Thursday, December 29, 2011

Get Precertified NOW to capture Ouray County Enhanced Rural Enterprise Zone Tax Credits for 2012

Action Needed by all Ouray County Businesses, including Agriculture and Mining Companies!

All incorporated and unincorporated areas in Ouray County have been designated as an "Enterprise Zone".  Businesses may claim certain types of credits on their Colorado income taxes for activities that occur within an Enterprise Zone. 

The Enterprise Zone program provides business incentives, contribution tax credits (for Colorado income taxes only) and marketing grants to businesses in the Enterprise Zone. 

In addition, the incorporated and unincorporated areas of Ouray County have been designated as an "Enhanced Rural Enterprise Zone (EREZ)" which allows for greater financial incentives to businesses that create new jobs in designated economically distressed rural areas. Credits are available for tax years beginning on or after January 1, 2003.

The incentive programs are administered on behalf of Ouray County by Region10 which is the designated coordinator.  Region10 staff member Rhona Keckler is the primary Region10 contact for the Enterprise Zone and EREZ programs.  For more information about any of the business incentives, contact Rhona Keckler at 970-249-2436 x 10.  Region10's web site is  It has up to date information about these programs. 
Beginning in 2012, the application procedures and rules for participating in the incentives and tax credit programs available to Ouray County businesses are changing.  New legislation changed the Certification process for activities performed on or after January 1, 2012 that will earn an Enterprise Zone (EZ) Tax Credit.  If your business will perform an activity that will earn an EZ Tax Credit on or after January 1, 2012, Colorado Revised Statute 39-30-103(7)(a) requires that you receive Pre-certification prior to commencing the activity that will earn the credit.  If your business performed all activities that earned an EZ Tax Credit prior to January 1, 2012 only Certification is required. 

Example:  If an Ouray County business plans to create a new position that will be at least 20 hours a week in 2012, in order to qualify for  the available tax credits and other incentive programs, you will need to be pre-certified for the Enterprise Zone program prior to creating the new position.  Filling out the precertification form takes about 5 minutes online.

Most importantly:
  • Applications for tax credits for tax year 2011 and prior years must now be done on line at the State portal (
  • Businesses seeking a tax credit for tax year 2012 must first be pre-certified online before the expenditure or action that qualifies for the tax credit is made.  Then, certification for the tax credit must also be applied for online.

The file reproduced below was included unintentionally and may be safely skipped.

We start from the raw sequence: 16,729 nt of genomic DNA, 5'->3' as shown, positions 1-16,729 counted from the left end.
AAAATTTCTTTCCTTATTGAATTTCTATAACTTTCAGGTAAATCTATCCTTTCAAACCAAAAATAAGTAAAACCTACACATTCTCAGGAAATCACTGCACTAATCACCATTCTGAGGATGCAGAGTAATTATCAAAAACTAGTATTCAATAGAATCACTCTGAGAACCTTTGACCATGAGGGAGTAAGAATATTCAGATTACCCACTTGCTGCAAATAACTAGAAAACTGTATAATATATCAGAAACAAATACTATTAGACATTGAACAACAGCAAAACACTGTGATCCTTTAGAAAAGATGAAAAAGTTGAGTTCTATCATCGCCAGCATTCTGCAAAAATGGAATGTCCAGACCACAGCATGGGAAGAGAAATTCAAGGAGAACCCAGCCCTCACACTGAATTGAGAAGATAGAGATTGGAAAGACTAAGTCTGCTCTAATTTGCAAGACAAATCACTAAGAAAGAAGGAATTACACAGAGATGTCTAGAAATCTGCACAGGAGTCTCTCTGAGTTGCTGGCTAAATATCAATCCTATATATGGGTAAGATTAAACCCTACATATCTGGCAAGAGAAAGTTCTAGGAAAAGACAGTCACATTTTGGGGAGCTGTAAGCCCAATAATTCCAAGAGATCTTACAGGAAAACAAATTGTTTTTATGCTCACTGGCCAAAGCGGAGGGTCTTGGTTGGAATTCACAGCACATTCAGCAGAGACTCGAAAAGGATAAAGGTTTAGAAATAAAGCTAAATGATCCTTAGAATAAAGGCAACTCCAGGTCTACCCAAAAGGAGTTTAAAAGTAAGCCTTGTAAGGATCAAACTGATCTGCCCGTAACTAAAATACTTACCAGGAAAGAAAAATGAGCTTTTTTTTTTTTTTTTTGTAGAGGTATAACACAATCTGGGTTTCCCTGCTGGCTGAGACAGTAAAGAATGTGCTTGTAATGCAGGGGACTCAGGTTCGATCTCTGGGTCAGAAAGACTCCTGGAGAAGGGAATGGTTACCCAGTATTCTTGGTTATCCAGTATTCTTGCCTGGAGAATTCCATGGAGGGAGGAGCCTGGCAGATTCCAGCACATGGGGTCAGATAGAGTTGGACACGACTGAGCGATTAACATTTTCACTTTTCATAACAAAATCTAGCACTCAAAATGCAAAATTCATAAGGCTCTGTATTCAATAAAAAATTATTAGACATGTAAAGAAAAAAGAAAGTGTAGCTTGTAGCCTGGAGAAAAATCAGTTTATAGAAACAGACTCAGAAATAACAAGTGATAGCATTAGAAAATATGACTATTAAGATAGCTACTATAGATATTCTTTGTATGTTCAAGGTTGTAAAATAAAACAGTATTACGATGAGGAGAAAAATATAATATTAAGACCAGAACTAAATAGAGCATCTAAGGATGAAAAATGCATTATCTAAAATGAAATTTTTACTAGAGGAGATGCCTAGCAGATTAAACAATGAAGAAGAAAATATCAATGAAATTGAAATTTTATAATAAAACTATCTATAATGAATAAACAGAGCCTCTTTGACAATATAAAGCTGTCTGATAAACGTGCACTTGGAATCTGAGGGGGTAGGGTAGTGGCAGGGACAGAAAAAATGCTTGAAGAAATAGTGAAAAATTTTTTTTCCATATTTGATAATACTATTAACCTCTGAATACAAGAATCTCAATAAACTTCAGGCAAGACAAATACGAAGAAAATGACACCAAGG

• Should a business or tax advisor have any difficulties with on-line submission of pre-certification or certifications, contact Region10 staff right away so that they can assist you.  
If you are conducting business in Ouray County then you might apply for any of the following EZ tax credits in tax year 2012.  Everyone conducting business in Ouray County is encouraged get pre-certified through the Online Pre-certification and certification system RIGHT AWAY!  To get pre-certified, use the Online Pre-certification and certification system at the State Office of Economic Development and International Trade web portal (
Some of the significant incentives that Ouray County businesses may take advantage due to the Enhanced Rural Enterprise Zone include:
·         NEW JOB CREDIT FOR EREZ: $2,500 total state tax credit per each new job over 20 hours/week;
·         NEW AG PROCESSING JOB FOR EREZ: $3,500 total state tax credit per each new agricultural product processing job.

Other incentives available to Ouray County businesses because Ouray County is in the 6-county (Delta, Montrose, Ouray, San Miguel, Gunnison and Hinsdale) Enterprise Zone include:
·         3% INVESTMENT TAX CREDIT: 3% of equipment purchases;
·         10% JOB TRAINING TAX CREDIT: 10% of qualified training expenses;
·         25% VACANT BUILDING REHABILITATION TAX CREDIT:  25% of rehab expenditures (hard costs) for buildings 20+ years old and that have been vacant at least 2 years;
·         3% RESEARCH & DEVELOPMENT (R&D) TAX CREDIT: 3% of increased R&D expenditures;
·         MANUFACTURING AND MINING SALES AND USE TAX: Purchases of manufacturing machinery, machine tools and machine parts are exempt from the 3 percent state sales and use tax statewide. Form DR1191 (can be completed on your computer and is linked from the Region10 web site.) Note: Application for this tax credit is not included in the new online pre-certification/certification program.
·         HEALTH INSURANCE CREDIT (for employers paying a portion of an employee's health insurance premiums):  Businesses qualifying as a "new business facility" or as an "Expansion Facility" are allowed a $200 tax credit for two years for each employee who becomes insured under a qualifying employer-sponsored health insurance program.

CONTRIBUTION TAX CREDIT PROGRAM -- A huge Enterprise Zone benefit to citizens of Ouray County is that additional tax incentives to those who give charitable donations are available if the donations are given to qualified organizations and projects that successfully apply to become an Enterprise Zone Contribution Project.  Examples of groups and project that are already qualified through Region10 and the State of Colorado are Wright Opera House Foundation (Ouray), Museum of the Mountain West (Montrose), (Habitat for Humanity Re-Store) and 17 others in the 6-county Enterprise Zone.  To qualify projects are subject to review and approval by the Economic Development Commission.  A Colorado taxpayer who contributes to a Enterprise Zone Contribution Project can receive a 25% state tax credit for cash donations and 12.5% state tax credit for in-kind contributions, in addition to any federal tax deductions they qualify for.  This encourages greater contributions to these projects and significantly greater tax incentives for those making donations.  The first step for an organization or project to get this designation is to contact the Enterprise Zone Coordinator, Rhona Keckler at Region10.